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4 Reasons Why Baby Talk Is Good for Couples

Baby talk may seem annoying, but does it actually have benefits?

Is baby talk good for a romantic relationship?
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Baby talk triggers mixed emotions in people. Baby talking towards babies or pets seems perfectly appropriate to most observers. Meanwhile, baby talking among grown adults may evoke disgust. Accordingly, in 2009, Saturday Night Live ridiculed baby talk with the skit “Girlfriend Voice." Yet, more recently, a speech pattern dubbed “sexy baby voice” has taken over the U.S. To use “sexy baby voice," women adopt a high-pitched tone and emulate the speech cadence of a young girl.

To outsiders, such speech patterns are often bewildering. Why would anyone want to emulate an incompetent, helpless baby? Researchers suggest that baby talk has evolutionary origins, as it is observed across cultures. Specifically, baby talk may serve as a way to deepen emotional bonds between parents and their babies. Given that a similar attachment process functions among adults, it is no surprise that 75 percent of adults report having baby talked before to a friend or romantic partner.

But is baby talk actually beneficial for adult relationships? Might it seem, perhaps, patronizing?

Although research on this topic is fairly scarce, evidence thus far indicates that baby talk is a perfectly healthy behavior that benefits romantic relationships. Following are four reasons why baby talk is good for couples.

1. Baby talkers are more securely attached and are happier in their relationships.

In one study, researchers surveyed participants on baby talk, defining baby talk based on features such as the use of a high pitch, high clarity, and a nurturing intonation. They found that participants who baby talked were more securely attached (feeling comfortable with being close with their partners) and less avoidantly attached (feeling a desire to distance themselves from their partners). Baby talk also predicted greater relationship quality (e.g., relationship satisfaction, love, sexual involvement).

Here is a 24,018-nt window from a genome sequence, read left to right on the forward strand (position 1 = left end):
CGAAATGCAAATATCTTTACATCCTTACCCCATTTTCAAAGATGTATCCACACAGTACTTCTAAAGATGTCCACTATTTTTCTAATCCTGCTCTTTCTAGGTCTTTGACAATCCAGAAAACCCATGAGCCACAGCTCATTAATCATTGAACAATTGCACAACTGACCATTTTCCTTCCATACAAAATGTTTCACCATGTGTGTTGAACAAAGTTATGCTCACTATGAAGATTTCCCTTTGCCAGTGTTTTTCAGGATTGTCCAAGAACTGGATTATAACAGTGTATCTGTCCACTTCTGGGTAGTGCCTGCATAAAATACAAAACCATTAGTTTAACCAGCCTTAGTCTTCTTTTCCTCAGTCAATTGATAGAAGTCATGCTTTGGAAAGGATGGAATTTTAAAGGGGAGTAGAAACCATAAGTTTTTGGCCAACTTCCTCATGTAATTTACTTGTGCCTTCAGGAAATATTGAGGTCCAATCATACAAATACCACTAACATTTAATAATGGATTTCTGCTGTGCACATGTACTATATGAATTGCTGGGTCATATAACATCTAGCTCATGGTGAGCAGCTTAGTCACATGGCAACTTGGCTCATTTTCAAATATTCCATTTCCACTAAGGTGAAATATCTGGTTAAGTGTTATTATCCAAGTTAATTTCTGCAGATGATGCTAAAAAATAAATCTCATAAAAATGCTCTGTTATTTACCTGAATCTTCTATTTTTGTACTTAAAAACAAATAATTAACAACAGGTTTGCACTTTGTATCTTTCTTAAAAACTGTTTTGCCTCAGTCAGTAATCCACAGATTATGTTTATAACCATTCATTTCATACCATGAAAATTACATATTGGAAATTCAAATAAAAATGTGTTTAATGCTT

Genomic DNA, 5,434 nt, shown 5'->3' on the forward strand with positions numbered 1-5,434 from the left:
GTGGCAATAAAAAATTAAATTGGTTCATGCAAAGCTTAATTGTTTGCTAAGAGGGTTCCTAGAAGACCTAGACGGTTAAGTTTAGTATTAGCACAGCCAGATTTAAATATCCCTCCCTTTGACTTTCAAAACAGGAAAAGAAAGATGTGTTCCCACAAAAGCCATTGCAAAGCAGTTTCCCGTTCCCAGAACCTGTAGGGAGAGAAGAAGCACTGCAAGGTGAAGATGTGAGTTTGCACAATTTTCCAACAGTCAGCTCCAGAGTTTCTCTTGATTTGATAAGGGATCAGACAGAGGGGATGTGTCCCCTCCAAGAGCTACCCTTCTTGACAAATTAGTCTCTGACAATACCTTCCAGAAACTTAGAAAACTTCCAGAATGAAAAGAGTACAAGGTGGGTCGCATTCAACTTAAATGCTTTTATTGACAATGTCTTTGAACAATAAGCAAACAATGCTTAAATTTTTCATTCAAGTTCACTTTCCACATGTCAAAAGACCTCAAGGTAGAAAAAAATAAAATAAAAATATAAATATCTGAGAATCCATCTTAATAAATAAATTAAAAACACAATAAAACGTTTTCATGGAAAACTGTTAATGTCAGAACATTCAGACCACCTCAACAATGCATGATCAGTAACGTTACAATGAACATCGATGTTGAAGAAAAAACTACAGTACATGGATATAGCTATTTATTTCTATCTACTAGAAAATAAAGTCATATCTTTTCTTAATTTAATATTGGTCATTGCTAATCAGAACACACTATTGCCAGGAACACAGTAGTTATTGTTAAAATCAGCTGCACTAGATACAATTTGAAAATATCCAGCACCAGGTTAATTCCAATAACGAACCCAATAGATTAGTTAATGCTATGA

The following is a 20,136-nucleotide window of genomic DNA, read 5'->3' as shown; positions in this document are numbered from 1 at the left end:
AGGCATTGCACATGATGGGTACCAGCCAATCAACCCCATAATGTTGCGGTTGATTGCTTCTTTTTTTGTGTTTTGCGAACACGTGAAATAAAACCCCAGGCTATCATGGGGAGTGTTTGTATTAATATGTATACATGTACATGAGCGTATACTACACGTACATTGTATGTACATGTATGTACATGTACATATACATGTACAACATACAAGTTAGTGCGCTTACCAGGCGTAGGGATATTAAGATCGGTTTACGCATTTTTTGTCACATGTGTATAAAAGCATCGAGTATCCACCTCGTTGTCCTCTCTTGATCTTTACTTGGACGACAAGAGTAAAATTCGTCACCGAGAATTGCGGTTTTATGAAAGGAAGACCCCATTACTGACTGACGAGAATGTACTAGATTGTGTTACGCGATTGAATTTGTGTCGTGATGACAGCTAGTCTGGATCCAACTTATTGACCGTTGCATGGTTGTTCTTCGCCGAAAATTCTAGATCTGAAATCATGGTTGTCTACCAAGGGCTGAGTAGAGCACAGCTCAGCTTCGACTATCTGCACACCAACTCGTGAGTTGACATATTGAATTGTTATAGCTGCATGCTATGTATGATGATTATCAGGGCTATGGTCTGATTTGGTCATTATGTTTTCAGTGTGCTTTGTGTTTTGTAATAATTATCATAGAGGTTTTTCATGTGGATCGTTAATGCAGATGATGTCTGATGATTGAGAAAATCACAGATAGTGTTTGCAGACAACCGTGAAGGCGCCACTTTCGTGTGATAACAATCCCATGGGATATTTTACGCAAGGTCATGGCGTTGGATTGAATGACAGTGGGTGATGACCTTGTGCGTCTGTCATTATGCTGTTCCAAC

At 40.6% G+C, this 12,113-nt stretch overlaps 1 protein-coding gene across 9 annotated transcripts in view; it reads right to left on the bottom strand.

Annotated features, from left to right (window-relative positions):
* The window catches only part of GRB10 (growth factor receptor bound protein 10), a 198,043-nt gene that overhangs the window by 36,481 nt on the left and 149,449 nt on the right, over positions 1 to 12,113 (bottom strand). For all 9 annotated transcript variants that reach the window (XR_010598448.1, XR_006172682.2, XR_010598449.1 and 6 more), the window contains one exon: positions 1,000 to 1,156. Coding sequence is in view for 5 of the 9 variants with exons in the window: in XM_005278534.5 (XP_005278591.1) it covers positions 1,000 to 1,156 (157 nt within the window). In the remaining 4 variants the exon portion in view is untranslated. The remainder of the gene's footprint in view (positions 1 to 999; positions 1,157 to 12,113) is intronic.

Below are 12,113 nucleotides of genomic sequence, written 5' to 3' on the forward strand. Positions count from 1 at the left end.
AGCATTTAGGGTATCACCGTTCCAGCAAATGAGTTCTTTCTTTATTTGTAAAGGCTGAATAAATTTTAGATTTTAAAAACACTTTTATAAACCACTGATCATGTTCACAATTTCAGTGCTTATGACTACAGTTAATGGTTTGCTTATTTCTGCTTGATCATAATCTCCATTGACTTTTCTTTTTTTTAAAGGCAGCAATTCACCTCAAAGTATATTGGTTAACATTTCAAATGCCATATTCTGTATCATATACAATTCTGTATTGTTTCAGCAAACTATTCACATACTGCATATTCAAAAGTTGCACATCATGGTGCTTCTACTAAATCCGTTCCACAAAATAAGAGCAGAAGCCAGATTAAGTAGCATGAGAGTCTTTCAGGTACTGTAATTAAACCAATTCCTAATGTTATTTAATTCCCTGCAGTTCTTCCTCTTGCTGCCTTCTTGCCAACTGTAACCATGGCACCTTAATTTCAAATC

Couples who baby talk may have stronger bonds.
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Interestingly, baby talk peaked at the formation of a relationship, further supporting that baby talking may be crucial in strengthening emotional bonds. Therefore, couples who want to feel closer may want to try baby talking!

2. Pet names may bring couples closer to one another.

Pet names, like “cupcake," “sweetie pie," and “honey bun” are another hallmark of baby talk. Researchers examined the use of pet names among 154 married couples in various stages of their marriages, finding that the newest couples had the most pet names for one another. In fact, the newest couples had over twice as many pet names than the couples who had been together the longest. Importantly, using pet names predicted greater relationship satisfaction for both husbands and wives. In conclusion, although they may seem silly, pet names may serve an important function, forging a loving bond between two people.

3. Baby talking may make us cute and help us elicit the affection we desire.

As we grow older, most of us lose the neotenous features, like oversized heads, round eyes, and chubby cheeks, that make us so endearing to others. We still have the ability, however, to act cute to elicit powerful care-taking instincts from our loved ones. Scholars point out that we often view baby-like behaviors, like clumsiness, as adorable and endearing in our lovers. Additionally, adults cite the motivations to be playful, affectionate, and vulnerable as the reasons for their baby talk. Baby talk, then, may draw out loving feelings from our partners even when we’ve far outgrown our cute phases.

4. Baby talking makes men seem more loyal.

There’s another reason why baby talking might be good—for men at least, and why men may use the “girlfriend voice.” While women have been found to be more attracted to deeper voices, they perceive men with deeper voices as more likely to cheat. Baby talk, with its higher pitched tone, may then be soothing for women who are craving reassurance of their (male) partner’s fidelity.

In conclusion, couples should not let outside opinions dissuade them from baby talking. Although baby talk may annoy outsiders, for a couple, it appears to serve the important functions of establishing a close bond, eliciting affection, and keeping the couple securely in love.

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